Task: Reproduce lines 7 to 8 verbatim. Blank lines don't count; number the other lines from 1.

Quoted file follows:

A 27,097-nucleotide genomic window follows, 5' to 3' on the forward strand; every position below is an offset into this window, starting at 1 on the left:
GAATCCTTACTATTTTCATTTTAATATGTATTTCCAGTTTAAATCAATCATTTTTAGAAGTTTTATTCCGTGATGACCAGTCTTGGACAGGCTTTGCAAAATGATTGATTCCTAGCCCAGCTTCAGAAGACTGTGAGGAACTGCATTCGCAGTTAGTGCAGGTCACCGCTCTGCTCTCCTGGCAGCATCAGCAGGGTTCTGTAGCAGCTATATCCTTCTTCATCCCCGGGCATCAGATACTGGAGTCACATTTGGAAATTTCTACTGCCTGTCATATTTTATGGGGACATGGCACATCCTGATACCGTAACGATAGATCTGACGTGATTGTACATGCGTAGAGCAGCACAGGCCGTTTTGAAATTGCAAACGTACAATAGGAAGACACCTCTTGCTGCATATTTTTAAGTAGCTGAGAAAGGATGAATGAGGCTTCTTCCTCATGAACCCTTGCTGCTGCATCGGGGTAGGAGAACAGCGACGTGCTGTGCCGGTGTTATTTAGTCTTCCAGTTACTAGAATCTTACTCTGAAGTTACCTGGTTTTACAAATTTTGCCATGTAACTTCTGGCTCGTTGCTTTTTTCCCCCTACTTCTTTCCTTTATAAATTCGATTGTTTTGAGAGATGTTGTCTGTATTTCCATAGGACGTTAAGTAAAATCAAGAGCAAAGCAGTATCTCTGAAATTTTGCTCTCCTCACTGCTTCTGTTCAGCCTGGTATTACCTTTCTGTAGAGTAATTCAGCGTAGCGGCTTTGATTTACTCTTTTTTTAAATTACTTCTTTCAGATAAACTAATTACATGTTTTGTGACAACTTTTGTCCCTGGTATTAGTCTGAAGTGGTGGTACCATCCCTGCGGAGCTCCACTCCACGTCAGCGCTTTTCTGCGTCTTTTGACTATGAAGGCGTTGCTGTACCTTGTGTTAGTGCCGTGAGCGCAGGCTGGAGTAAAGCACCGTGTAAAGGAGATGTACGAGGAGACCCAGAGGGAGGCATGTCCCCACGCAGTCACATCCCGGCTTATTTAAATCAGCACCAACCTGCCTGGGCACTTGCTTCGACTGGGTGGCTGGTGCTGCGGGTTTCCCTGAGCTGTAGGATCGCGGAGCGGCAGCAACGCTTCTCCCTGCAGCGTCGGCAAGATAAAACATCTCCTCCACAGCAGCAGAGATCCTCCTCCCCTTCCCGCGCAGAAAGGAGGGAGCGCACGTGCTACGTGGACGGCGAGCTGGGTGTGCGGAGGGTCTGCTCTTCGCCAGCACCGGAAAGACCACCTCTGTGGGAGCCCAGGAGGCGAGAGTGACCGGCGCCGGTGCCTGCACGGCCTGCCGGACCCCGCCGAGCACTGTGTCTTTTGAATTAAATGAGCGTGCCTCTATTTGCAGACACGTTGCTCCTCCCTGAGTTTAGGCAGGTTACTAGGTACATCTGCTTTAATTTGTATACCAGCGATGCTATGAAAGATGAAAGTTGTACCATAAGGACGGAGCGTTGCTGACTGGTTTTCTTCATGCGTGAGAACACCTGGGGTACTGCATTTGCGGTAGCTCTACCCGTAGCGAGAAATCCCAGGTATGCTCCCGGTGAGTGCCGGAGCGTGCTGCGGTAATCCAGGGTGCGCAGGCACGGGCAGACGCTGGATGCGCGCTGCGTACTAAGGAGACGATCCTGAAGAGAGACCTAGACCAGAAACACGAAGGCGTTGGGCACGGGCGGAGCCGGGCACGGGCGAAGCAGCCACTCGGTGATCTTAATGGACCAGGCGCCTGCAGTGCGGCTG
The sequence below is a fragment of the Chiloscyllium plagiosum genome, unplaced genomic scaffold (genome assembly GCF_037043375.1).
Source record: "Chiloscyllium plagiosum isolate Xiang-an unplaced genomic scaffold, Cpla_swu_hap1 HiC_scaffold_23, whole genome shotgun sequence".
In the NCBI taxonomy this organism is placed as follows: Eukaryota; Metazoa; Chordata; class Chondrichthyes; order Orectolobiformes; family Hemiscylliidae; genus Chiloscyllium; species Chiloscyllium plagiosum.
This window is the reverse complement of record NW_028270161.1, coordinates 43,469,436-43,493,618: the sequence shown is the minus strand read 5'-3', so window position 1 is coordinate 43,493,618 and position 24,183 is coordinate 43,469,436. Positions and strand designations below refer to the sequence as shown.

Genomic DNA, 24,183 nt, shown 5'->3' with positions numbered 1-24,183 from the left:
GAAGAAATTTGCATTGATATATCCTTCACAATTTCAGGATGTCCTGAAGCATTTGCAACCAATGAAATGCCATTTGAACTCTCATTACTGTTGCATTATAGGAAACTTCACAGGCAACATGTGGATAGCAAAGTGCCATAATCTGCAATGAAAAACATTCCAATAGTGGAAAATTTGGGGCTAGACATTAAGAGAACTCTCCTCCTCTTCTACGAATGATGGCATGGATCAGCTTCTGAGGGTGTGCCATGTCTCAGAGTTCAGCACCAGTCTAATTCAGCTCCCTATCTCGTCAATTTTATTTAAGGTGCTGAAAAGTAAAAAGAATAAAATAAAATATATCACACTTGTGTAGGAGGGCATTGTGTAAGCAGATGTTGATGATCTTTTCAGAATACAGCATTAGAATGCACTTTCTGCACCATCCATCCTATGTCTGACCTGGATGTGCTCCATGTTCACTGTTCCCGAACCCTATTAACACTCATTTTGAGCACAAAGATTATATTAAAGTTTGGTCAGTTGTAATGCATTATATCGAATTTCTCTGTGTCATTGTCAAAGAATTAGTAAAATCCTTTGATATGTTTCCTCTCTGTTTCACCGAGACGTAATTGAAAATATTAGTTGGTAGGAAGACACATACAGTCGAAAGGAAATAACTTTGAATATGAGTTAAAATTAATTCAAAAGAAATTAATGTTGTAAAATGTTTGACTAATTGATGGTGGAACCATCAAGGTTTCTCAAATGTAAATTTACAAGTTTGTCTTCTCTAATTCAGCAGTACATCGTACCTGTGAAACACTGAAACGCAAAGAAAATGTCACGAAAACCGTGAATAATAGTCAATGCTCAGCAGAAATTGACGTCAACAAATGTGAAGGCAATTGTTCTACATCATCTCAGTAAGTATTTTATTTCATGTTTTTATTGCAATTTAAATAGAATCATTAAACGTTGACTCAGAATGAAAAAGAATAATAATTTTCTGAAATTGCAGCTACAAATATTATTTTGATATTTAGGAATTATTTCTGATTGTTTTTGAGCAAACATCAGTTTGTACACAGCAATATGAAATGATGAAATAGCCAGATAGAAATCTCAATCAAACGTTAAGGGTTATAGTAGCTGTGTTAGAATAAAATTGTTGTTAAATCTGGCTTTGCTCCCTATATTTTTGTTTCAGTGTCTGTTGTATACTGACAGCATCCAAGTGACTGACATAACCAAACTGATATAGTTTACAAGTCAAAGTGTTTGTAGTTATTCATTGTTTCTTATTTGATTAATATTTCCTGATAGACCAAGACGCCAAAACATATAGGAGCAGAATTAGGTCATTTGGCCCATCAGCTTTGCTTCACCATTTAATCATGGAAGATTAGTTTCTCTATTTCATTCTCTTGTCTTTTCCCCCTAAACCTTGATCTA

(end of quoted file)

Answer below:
Genomic DNA, 24,183 nt, shown 5'->3' with positions numbered 1-24,183 from the left:
GAAGAAATTTGCATTGATATATCCTTCACAATTTCAGGATGTCCTGAAGCATTTGCAACCAATGAAATGCCATTTGAACTCTCATTACTGTTGCATTATAGGAAACTTCACAGGCAACATGTGGATAGCAAAGTGCCATAATCTGCAATGAAAAACATTCCAATAGTGGAAAATTTGGGGCTAGACATTAAGAGAACTCTCCTCCTCTTCTACGAATGATGGCATGGATCAGCTTCTGAGGGTGTGCCATGTCTCAGAGTTCAGCACCAGTCTAATTCAGCTCCCTATCTCGTCAATTTTATTTAAGGTGCTGAAAAGTAAAAAGAATAAAATAAAATATATCACACTTGTGTAGGAGGGCATTGTGTAAGCAGATGTTGATGATCTTTTCAGAATACAGCATTAGAATGCACTTTCTGCACCATCCATCCTATGTCTGACCTGGATGTGCTCCATGTTCACTGTTCCCGAACCCTATTAACACTCATTTTGAGCACAAAGATTATATTAAAGTTTGGTCAGTTGTAATGCATTATATCGAATTTCTCTGTGTCATTGTCAAAGAATTAGTAAAATCCTTTGATATGTTTCCTCTCTGTTTCACCGAGACGTAATTGAAAATATTAGTTGGTAGGAAGACACATACAGTCGAAAGGAAATAACTTTGAATATGAGTTAAAATTAATTCAAAAGAAATTAATGTTGTAAAATGTTTGACTAATTGATGGTGGAACCATCAAGGTTTCTCAAATGTAAATTTACAAGTTTGTCTTCTCTAATTCAGCAGTACATCGTACCTGTGAAACACTGAAACGCAAAGAAAATGTCACGAAAACCGTGAATAATAGTCAATGCTCAGCAGAAATTGACGTCAACAAATGTGAAGGCAATTGTTCTACATCATCTCAGTAAGTATTTTATTTCATGTTTTTATTGCAATTTAAATAGAATCATTAAACGTTGACTCAGAATGAAAAAGAATAATAATTTTCTGAAATTGCAGCTACAAATATTATTTTGATATTTAGGAATTATTTCTGATTGTTTTTGAGCAAACATCAGTTTGTACACAGCAATATGAAATGATGAAATAGCCAGATAGAAATCTCAATCAAACGTTAAGGGTTATAGTAGCTGTGTTAGAATAAAATTGTTGTTAAATCTGGCTTTGCTCCCTATATTTTTGTTTCAGTGTCTGTTGTATACTGACAGCATCCAAGTGACTGACATAACCAAACTGATATAGTTTACAAGTCAAAGTGTTTGTAGTTATTCATTGTTTCTTATTTGATTAATATTTCCTGATAGACCAAGACGCCAAAACATATAGGAGCAGAATTAGGTCATTTGGCCCATCAGCTTTGCTTCACCATTTAATCATGGAAGATTAGTTTCTCTATTTCATTCTCTTGTCTTTTCCCCCTAAACCTTGATCTA